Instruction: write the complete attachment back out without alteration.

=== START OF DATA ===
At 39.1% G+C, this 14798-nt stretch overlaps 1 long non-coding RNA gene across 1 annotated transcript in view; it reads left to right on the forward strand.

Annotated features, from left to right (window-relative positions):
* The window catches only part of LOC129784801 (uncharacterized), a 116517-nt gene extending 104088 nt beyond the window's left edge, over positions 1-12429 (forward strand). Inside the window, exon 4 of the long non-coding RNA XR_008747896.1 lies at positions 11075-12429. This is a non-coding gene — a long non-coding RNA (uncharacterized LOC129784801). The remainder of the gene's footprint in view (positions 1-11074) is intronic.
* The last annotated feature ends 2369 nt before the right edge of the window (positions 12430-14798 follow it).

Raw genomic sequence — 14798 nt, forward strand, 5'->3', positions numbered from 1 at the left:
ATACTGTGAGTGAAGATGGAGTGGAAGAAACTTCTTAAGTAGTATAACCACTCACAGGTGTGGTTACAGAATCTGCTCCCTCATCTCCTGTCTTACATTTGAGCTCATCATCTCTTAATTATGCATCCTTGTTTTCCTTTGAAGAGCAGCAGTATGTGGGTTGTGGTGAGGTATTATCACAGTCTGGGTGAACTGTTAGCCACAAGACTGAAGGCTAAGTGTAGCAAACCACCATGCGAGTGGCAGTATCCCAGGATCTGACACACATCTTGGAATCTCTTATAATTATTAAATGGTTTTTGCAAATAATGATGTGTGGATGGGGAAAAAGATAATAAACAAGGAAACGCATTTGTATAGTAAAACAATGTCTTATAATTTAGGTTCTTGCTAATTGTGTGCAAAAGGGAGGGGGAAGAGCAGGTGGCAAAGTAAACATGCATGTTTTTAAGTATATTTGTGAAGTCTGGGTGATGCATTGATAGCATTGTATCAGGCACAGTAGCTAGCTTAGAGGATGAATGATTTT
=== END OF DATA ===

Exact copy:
At 39.1% G+C, this 14798-nt stretch overlaps 1 long non-coding RNA gene across 1 annotated transcript in view; it reads left to right on the forward strand.

Annotated features, from left to right (window-relative positions):
* The window catches only part of LOC129784801 (uncharacterized), a 116517-nt gene extending 104088 nt beyond the window's left edge, over positions 1-12429 (forward strand). Inside the window, exon 4 of the long non-coding RNA XR_008747896.1 lies at positions 11075-12429. This is a non-coding gene — a long non-coding RNA (uncharacterized LOC129784801). The remainder of the gene's footprint in view (positions 1-11074) is intronic.
* The last annotated feature ends 2369 nt before the right edge of the window (positions 12430-14798 follow it).

Raw genomic sequence — 14798 nt, forward strand, 5'->3', positions numbered from 1 at the left:
ATACTGTGAGTGAAGATGGAGTGGAAGAAACTTCTTAAGTAGTATAACCACTCACAGGTGTGGTTACAGAATCTGCTCCCTCATCTCCTGTCTTACATTTGAGCTCATCATCTCTTAATTATGCATCCTTGTTTTCCTTTGAAGAGCAGCAGTATGTGGGTTGTGGTGAGGTATTATCACAGTCTGGGTGAACTGTTAGCCACAAGACTGAAGGCTAAGTGTAGCAAACCACCATGCGAGTGGCAGTATCCCAGGATCTGACACACATCTTGGAATCTCTTATAATTATTAAATGGTTTTTGCAAATAATGATGTGTGGATGGGGAAAAAGATAATAAACAAGGAAACGCATTTGTATAGTAAAACAATGTCTTATAATTTAGGTTCTTGCTAATTGTGTGCAAAAGGGAGGGGGAAGAGCAGGTGGCAAAGTAAACATGCATGTTTTTAAGTATATTTGTGAAGTCTGGGTGATGCATTGATAGCATTGTATCAGGCACAGTAGCTAGCTTAGAGGATGAATGATTTT